tsr annual lecture

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The Sociological Review’s 2019 Annual Public Lecture – Decolonising Methodologies, 20 Years On

Date: Wednesday 16th October 2019, 17.45-20.00, followed by drinks reception Location: Goldsmiths, Lewisham Way, London SE14 6NW The event has been funded by the Sociological Review Foundation and supported by the Sociology Department at Goldsmiths, University of London. Decolonising Methodologies, 20 Years On The Sociological Review is delighted to announce that our 2019 Annual Public Lecture will be given by Professor Linda Tuhiwai Smith (University of Waikato, New Zealand) to mark the 20 […]

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Videocasts

Annual Lecture 2018: Unthinking Sociology and Overcoming its History Deficit

Our Annual Lecture 2018 took place at Undisciplining, with Professor Satnam Virdee (University of Glasgow) and responses from Dr Sivamohan Valluvan (University of Warwick) and Professor Bev Skeggs (London School of Economics and Political Science). The team from Surviving Society interviewed Satnam after the lecture. Originally posted 22nd October 2018

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Podcasts

From Revolting Subjects to the Sociology of Stigma: an interview with Imogen Tyler

In February 2015 Imogen Tyler, Senior Lecturer in Sociology at Lancaster University, gave the first The Sociological Review Annual Lecture. You can listen to her lecture online here along with responses by our managing editors Bev Skeggs and Sarah Green. In this follow up podcast, we spoke to Imogen about the background to her lecture and the […]

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Podcasts

Classificatory Struggles: Class, Culture and Inequality in Neoliberal Times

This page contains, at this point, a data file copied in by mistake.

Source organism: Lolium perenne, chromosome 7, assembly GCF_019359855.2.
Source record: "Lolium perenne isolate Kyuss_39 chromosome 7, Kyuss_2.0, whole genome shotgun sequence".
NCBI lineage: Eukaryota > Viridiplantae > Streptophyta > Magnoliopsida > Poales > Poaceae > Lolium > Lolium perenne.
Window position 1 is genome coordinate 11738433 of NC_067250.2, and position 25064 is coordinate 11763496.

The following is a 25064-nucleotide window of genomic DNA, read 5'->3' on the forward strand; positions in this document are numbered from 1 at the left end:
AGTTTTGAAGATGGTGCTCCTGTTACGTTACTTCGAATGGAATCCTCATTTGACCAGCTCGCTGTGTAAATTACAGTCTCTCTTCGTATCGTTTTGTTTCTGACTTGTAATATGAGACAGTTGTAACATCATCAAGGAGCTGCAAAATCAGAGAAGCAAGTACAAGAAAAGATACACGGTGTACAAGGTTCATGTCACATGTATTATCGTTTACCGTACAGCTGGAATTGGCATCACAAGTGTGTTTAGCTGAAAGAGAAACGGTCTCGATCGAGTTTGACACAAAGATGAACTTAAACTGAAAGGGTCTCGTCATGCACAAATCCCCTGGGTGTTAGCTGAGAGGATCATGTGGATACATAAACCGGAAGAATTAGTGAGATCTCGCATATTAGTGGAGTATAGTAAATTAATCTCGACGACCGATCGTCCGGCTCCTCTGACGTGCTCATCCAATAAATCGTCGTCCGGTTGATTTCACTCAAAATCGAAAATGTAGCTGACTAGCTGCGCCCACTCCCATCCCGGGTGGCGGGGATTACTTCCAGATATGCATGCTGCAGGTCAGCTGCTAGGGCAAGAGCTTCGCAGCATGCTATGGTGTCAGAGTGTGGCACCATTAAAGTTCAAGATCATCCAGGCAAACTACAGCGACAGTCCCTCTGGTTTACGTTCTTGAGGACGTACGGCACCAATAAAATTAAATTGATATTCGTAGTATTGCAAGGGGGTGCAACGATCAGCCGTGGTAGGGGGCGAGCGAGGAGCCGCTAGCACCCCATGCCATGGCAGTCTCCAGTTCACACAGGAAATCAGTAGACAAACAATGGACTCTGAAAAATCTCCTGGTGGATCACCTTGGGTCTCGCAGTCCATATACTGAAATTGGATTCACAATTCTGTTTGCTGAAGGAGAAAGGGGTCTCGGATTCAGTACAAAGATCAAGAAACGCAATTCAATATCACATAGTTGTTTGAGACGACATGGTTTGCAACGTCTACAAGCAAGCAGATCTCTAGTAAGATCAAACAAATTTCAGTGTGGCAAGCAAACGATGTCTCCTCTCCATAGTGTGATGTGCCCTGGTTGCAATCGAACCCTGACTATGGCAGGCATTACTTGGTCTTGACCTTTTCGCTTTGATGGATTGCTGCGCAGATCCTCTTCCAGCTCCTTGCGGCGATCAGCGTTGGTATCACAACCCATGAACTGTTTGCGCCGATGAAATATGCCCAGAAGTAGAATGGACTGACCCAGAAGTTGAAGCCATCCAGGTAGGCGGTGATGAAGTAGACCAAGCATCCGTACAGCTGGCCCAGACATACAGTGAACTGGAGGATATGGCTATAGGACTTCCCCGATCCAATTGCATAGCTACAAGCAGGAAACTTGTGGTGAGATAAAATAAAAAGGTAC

Our first annual lecture took place on February 20th to a large public audience at Manchester Museum. It was given by Imogen Tyler (Lancaster) with our editors Bev Skeggs (Goldsmiths) and Sarah Green (Helsinki) responding. The lecture was a great success. The enthusiasm of the audience can be seen by following the #SRLecture hashtag or heard by […]

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The Sociological Review Annual Lecture 2015: Classificatory Struggles: Class, Culture and Inequality in Neoliberal Times

Imogen Tyler gave The Sociological Review Annual Lecture 2015, with Bev Skeggs and Sarah Green acting as respondents. The lecture took place at 5pm on February 20th at the Manchester Museum on Oxford Road in Manchester.  The fate of groups is bound up with the words that designate them (Bourdieu, 1984). This paper begins by arguing […]

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The Sociological Review Annual Lecture 2016: The Great Divide: Sociology, Anthropology, and Race in France since Lévi-Strauss

Friday May 20th 2016, 17.45-21.00 SOAS, University of London This event is free but it is essential to register. To reserve a place, please email Jenny Thatcher [events@thesociologicalreview.com]. Keynote: Professor Éric Fassin (Université Paris-8)  Discussants: Professor Gurminder K Bhambra (University of Warwick, UK and Linnaeus University, Sweden) and Dr Imogen Tyler (Lancaster University)  Professor Éric Fassin will bring together the […]

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The Sociological Review Annual Lecture 2017: Cities and the Political Imagination

Keynote Speaker: Rivke Jaffe (University of Amsterdam)Location: The Manchester MuseumDate: Friday 28th April 2017Time: 17.45-20.00, followed by wine reception at 20.00 How can we recognize the political in the city? How might social scientists engage with forms of politics outside of established sites of research such as those associated with representative democracy or collective mobilizations? This […]

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Annual Lecture 2018: Unthinking Sociology and Overcoming its History Deficit

Professor Satnam Virdee (University of Glasgow)Tuesday 19th June 2018, 16.00-18.00Main Auditorium, Undisciplining Conference Over the past three decades or so, sociology has been increasingly dehistoricised, and accompanying its growing obsession with presentism has been a certain ‘narrowing of its vision’ (Back 2014). Given this accelerating ‘retreat into the present’ (Elias 1987), now seems like an […]

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Event Reports

Analytical Boundaries as Ethical Boundaries?

By Mario Trifuoggi Qualitative researchers are often confronted by rather elusive ethical issues, for they usually study human subjects in natural settings where limited control can be exerted over the research process. Moreover, they are more likely to expose vulnerable or deviant groups and people who are potential targets for public contempt. Thereby, when it […]

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